How Does This Proposed Law Compare to Similar Laws In Other States? The proposed law, in its current form, appears much more stringent than similar laws in other states. First, by applying the law to all environmental rules under the purview of the ERB and IDEM the proposed law is very broad. Most states with some form of “no more stringent than federal” law in the environmental context direct the law to a specific concern or at least a specific medium (e.g. water). Second, most states with such a law provides an exception that is less burdensome than the specific statutory authorization exception in HB 1082. For example, the state with the closest law to HB 1082, Oklahoma, still has a significantly less burdensome exception. Oklahoma law requires a written statement of economic impact and environmental benefit be submitted to the governor and Legislature before any ‘more stringent’ rules can be adopted
Environmental Justice Perspective-
In terms of EJ concerns, the effect of this proposed law would presumably not be to make disadvantaged communities any worse-off environmentally than under the status quo, but it could impede efforts to improve conditions for those communities. AND OF COURSE WHEN Conditions in EJ communities of concern, would still require action from IDEM if falling short of federal standards.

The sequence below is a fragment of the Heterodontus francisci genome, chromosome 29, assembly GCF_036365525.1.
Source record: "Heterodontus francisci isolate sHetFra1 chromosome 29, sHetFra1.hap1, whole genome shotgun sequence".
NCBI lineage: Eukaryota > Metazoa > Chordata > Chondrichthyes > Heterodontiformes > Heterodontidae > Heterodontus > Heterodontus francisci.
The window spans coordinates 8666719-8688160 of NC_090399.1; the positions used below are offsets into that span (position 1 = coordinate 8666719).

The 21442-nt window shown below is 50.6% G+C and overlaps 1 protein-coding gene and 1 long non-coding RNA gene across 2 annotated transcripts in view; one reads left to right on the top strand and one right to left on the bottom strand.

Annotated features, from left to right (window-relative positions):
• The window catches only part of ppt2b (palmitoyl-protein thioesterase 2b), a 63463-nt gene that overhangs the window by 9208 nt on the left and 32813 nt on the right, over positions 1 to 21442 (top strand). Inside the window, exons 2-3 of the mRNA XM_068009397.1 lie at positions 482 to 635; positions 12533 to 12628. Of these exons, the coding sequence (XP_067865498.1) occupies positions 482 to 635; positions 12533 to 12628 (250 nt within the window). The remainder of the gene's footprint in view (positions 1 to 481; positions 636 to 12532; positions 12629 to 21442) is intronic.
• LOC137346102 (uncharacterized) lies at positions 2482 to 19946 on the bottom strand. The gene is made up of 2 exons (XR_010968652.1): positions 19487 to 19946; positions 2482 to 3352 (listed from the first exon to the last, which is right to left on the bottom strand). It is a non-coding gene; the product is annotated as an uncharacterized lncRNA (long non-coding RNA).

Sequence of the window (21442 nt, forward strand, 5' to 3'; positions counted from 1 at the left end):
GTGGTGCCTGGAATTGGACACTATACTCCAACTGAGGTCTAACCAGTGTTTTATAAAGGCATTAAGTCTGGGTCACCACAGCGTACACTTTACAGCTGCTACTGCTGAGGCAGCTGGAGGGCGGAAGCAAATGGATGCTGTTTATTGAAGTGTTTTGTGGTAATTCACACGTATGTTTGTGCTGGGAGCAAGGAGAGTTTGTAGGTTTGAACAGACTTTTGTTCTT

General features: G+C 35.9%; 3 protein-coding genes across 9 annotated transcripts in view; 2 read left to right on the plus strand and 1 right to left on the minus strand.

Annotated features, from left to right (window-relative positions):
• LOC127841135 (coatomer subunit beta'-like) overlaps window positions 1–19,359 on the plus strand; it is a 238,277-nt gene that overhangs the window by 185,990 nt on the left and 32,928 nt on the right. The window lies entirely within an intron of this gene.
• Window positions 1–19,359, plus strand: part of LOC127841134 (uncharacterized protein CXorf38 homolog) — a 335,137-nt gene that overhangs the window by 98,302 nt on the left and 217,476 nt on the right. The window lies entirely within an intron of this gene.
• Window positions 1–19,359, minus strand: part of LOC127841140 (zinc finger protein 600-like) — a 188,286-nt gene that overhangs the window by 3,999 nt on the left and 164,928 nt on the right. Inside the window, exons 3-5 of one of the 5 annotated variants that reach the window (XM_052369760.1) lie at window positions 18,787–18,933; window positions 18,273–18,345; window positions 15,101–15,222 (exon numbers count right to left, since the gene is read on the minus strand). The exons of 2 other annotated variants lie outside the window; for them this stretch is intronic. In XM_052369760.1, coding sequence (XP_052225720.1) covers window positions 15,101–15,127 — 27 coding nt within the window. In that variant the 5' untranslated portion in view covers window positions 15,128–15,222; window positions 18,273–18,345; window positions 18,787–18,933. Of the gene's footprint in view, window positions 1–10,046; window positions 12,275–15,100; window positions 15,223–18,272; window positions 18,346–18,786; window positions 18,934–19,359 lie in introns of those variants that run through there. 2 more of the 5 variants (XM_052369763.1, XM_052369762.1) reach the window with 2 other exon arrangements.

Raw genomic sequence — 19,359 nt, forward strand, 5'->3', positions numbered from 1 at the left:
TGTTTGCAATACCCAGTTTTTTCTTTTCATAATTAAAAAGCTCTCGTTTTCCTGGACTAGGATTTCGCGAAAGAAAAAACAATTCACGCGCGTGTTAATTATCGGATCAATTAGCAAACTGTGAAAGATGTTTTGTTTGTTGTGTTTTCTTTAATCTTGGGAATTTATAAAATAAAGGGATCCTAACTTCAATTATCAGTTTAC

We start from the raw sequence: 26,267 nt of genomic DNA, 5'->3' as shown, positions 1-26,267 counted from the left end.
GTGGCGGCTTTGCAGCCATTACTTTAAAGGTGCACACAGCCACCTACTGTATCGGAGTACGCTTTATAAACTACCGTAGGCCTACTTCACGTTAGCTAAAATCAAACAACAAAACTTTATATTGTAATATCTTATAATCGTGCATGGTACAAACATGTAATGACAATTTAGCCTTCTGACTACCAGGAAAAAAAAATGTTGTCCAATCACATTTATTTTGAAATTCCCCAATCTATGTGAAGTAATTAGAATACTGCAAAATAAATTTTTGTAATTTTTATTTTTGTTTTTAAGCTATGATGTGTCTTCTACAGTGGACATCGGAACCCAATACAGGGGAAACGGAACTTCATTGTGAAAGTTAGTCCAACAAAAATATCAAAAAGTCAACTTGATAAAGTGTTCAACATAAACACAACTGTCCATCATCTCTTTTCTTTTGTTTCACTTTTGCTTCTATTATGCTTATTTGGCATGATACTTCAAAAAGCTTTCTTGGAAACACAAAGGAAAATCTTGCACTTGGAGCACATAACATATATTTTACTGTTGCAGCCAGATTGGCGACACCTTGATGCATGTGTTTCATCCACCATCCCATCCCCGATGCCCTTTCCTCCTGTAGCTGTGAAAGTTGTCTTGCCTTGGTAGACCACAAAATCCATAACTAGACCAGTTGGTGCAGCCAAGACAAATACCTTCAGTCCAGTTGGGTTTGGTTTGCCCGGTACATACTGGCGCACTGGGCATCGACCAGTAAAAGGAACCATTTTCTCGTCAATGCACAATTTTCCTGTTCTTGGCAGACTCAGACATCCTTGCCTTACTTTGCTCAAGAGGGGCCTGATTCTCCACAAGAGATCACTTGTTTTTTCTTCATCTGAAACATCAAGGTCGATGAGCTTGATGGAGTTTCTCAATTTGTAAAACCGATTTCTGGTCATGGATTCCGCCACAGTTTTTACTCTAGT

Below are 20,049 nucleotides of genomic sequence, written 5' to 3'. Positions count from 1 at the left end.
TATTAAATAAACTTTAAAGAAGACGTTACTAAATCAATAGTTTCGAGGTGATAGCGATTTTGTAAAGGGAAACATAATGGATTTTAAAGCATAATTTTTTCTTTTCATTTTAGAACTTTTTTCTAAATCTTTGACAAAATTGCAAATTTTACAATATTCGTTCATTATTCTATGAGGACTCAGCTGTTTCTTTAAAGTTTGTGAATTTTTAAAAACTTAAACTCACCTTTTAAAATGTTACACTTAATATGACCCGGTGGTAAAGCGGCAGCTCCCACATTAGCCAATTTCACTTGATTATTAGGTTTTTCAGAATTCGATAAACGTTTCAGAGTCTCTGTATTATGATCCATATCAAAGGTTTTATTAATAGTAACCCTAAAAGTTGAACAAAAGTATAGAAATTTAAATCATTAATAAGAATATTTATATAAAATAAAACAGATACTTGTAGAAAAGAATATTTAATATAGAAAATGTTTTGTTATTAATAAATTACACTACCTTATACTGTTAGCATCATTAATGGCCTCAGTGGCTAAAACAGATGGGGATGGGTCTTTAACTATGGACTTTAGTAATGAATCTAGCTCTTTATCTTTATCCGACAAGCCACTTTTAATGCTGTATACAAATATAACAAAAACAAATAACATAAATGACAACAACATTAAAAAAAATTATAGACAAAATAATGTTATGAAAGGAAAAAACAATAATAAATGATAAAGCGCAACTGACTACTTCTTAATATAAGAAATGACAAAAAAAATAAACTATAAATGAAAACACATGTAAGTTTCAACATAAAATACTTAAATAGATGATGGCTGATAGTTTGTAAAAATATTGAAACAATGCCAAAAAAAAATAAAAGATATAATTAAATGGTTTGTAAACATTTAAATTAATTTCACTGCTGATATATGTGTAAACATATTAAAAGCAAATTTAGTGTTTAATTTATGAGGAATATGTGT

Yet, if conditions in such communities in Indiana were at the bare minimum for federal standards – or if federal standards specified a larger area of assessment such that the plight of the community of concern is buried in a compliant average – any efforts to improve the conditions would face a serious impediment in addition to the usual political and economic obstacles facing any such effort.
For example, assuming a situation where the NAACP, on behalf of EJ communities reached out to IDEM would have been enough to secure extra monitoring of air quality WITHIN AN EJ COMMUNITY beyond federal minimum requirements under the status quo, the same outcome would require additional reaching out to sufficiently to secure a majority in the General Assembly to authorize this rule, as well as additional time for the legislature to pass the legislation, relative to an IDEM Rule making process, and a time restriction in the form of the Assembly’s legislative session.
MEANINGFUL ENGAGEMENT NULL AND VOID
This proposed law will dismiss any meaningful engagement, as proposed by the Clean Power Plan (ALBIET IN A STAY WITH SCOTUS), whereas, Environmental Justice Communities will not have the means to effectively reach out to IDEM if what the communities seeks is more stringent than the EPA current requirements for Indiana. This proposed law will disproportionately impact EJ communities.